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Hayes v. American International Group

November 30, 2009


The opinion of the court was delivered by: McLaughlin, J.


Plaintiff Joseph T. Hayes, M.D., is a physician specializing in occupational medicine. On November 6, 2001, he alleges that he was struck by a hospital door and suffered disabling cervical and lumbar injuries. In February 2002, Dr. Hayes made a claim against his disability policy. As part of the initial claim evaluation, Dr. Hayes alleges that he disclosed that he continued to work five hours a week after his accident performing acupuncture. He also alleges that he disclosed in 2003 that he anticipated being able to perform medical file reviews. Despite these alleged disclosures, the defendants found Dr. Hayes to be totally disabled and began paying him disability benefits under his policy.

Dr. Hayes received disability payments from March 2002 through May 2006. In May 2006, his benefits were terminated on the ground that he had been observed through surveillance performing activities inconsistent with his claimed disability, including engaging in the practice of medicine. In November 2006, Dr. Hayes's insurance company referred his file to the New Jersey Office of the Insurance Fraud Prosecutor.

Based on the termination of his disability benefits, Dr. Hayes filed this suit, bringing claims for breach of contract, intentional misrepresentation, breach of fiduciary duty, statutory bad faith under 42 Pa. C.S. § 8371, and violations of the Pennsylvania Unfair Trade Practices and Consumer Protection Act ("PaUTPCPL"), 73 P.S. § 201-1 et seq. All claims are asserted against three defendants: American International Group ("AIG"), The United States Life Insurance Company in the City of New York ("U.S. Life"), and Disability Management Services, Inc. ("Disability Management"). Jurisdiction over this case is based in diversity.*fn1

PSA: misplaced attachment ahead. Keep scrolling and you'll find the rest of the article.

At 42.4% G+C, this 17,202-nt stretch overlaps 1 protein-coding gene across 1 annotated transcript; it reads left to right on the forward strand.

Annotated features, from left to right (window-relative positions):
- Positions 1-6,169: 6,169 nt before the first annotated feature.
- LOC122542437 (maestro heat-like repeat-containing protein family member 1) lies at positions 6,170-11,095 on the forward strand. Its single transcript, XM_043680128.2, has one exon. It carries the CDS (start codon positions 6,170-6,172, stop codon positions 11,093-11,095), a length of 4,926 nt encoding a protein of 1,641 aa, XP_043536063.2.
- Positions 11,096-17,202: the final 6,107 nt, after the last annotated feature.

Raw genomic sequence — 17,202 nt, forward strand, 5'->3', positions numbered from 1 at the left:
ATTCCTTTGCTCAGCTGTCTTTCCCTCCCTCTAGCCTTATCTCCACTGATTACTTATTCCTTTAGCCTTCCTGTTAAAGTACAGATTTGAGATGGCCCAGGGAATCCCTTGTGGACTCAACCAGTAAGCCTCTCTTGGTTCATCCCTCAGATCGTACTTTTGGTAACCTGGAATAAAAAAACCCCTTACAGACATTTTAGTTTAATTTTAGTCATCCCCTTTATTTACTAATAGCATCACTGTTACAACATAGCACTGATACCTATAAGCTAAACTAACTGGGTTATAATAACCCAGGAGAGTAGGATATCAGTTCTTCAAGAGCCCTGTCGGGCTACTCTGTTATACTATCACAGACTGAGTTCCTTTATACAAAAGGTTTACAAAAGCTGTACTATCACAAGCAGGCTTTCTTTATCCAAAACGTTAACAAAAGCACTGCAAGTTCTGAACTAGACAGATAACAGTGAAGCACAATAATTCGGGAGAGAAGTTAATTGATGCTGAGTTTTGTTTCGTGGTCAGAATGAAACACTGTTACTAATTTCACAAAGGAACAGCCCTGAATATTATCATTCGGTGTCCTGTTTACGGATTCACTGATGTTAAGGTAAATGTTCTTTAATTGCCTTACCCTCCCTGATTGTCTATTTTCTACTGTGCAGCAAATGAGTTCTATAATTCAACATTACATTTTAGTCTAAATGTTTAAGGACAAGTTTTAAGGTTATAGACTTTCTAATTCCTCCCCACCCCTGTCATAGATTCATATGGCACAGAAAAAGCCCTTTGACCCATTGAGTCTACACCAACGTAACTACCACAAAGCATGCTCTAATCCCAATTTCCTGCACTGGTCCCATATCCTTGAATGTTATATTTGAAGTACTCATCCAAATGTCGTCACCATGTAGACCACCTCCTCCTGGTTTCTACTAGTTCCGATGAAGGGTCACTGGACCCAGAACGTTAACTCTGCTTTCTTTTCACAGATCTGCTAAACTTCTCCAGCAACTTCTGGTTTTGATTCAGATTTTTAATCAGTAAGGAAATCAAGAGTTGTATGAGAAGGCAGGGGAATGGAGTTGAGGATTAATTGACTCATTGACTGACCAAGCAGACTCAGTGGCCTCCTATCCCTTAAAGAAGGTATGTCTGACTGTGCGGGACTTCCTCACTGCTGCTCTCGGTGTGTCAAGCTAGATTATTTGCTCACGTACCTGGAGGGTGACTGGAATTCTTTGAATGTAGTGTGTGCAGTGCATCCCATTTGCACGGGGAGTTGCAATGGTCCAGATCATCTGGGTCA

Defendants AIG and U.S. Life (collectively "the moving defendants") have filed a motion to transfer this case to the District of New Jersey or, in the alternative, to dismiss all the plaintiff's claims except that for breach of contract. Defendant Disability Management has answered the complaint, but also filed a joinder to the moving defendants' motion. The Court will deny the motion to transfer and grant, in part, the motion to dismiss.

I. The Motion to Transfer

The moving defendants argue that this case should be transferred to the United States District Court for the District of New Jersey under 28 U.S.C. § 1404(a). Section 1404(a) provides: "For the convenience of parties and witnesses, in the interest of justice, a district court may transfer any civil action to any other district or division where it might have been brought."

In weighing a transfer under § 1404(a), courts are not limited to looking only at the convenience of parties and witnesses, but may consider any relevant factors that may bear on whether a transfer would be in the interests of justice. The moving party bears the burden of establishing the need for a transfer and, in ruling on such a motion, the plaintiff's choice of forum "should not be lightly disturbed." Jumara v. State Farm Ins. Co., 55 F.3d 873, 879 (3d Cir. 1995).